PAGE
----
5/21/2013 1:34:00 PM Charting the city's future course
By David A. Asson
On a Tuesday past, I met in private with Mayor Boyd and Interim Manager Andrew Gorayeb. We spent two hours at Lake Creek Lodge discussing "city governance." Good and candid stuff with progress! Still, our ideals do not neatly mesh. I am concerned. A look at the recent past and where we are tells why.
The Past: An announcement was published that Eileen Stein resigned her post. In legal terms she did. But in reality the notice was slanted. A clandestine meeting was used by Mayor Boyd and councilor Womack to tell her she was no longer wanted. It was time for change. There was no need to meet with council minority. Simultaneous phone calls were sufficient to inform them that things had been taken care of. Childress and Asson were asked to keep quiet to prevent the community outcry that occurred the last time she was asked to leave. When questioned about the exclusionary process, Boyd simply said: "We have the votes."
A month of negotiations and a threat of a lawsuit against the councilors secured a resignation for $108,000 - double Eileen's contract rate. Expensive and more so, disruptive! It will be hard to find applicants who can meet Sisters' written job description. Then how will qualified candidates respond to the manner in which Ms. Stein was forced to leave? We join Redmond, La Pine, and Deschutes County in learning a hard lesson.
The threesome feel they made their decisions within public meeting rules, but can't honestly claim to have met the intent of that law. If the agenda behind these unethical practices continues, it will harm Sisters for months. Spinnings, such as $108,000 being a customary severance under the circumstances are troubling and misleading given the tortured negotiations that led to the settlement. Past is often prologue to the future. Time will tell if this is the "leadership" citizens of Sisters embrace.
Today: Andrew Gorayeb was hastily hired as interim manager for four months under a limited duration provision that means his contract can be routinely extended by majority vote. Andrew is bold, spontaneous, experienced in finance, business and realty but has no formal training in municipal operations. He quickly undertook a major project to re-allocate existing reserves to stabilize city finances and establish a fund dedicated to future needs. He is also completing a debt refinancing of $7,400,000 to reduce interest expense and lessen loan payments.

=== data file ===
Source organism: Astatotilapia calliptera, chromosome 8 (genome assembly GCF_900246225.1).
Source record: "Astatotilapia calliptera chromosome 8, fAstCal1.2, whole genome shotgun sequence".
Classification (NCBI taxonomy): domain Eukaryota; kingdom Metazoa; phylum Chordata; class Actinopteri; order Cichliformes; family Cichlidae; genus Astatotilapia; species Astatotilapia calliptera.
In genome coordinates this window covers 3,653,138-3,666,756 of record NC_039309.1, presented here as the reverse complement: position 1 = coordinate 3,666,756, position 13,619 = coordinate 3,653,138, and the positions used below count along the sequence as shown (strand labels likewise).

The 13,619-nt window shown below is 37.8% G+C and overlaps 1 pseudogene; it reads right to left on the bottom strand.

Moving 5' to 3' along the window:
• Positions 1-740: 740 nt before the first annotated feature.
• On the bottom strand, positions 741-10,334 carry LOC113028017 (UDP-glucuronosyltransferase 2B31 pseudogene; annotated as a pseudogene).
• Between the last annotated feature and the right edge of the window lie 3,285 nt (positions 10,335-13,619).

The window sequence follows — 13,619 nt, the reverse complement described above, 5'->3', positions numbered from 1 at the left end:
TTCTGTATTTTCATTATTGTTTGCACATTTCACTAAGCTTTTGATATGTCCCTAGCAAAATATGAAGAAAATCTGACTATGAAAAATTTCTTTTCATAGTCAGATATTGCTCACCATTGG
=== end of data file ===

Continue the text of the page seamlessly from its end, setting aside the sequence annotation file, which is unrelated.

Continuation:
After three weeks in office, Mayor Boyd asked council to consider extending Andrew's term to 12 months. The request was postponed to late July but that guarantees a contract extension given the time needed for recruitment. Andrew is paid $7,000 a month plus benefits.
Our Lake Creek chat suggests the Boyd administration may become more open. And Andrew's programs can benefit Sisters. As encouraging as this may seem, it masks critical long-term objectives. Common practice recommends commencing an immediate search for a professionally trained city manager. As beneficial as the initial programs may become, casually extending Andrew's role effectively appoints him as permanent manager with broad influence over policy and direction as he widens his scope.
I do support stability and wise financing but strongly oppose the unstructured manner in which our future is being cast. I sense that an uncharted, "let's see what happens" course is in play with votes available if needed. Prudent management requires long-range planning. Perhaps Andrew should either campaign for the permanent city manager role or complete his worthy projects as a consultant while the city gets on with a proper replacement program. Full disclosure and truth always benefit the public.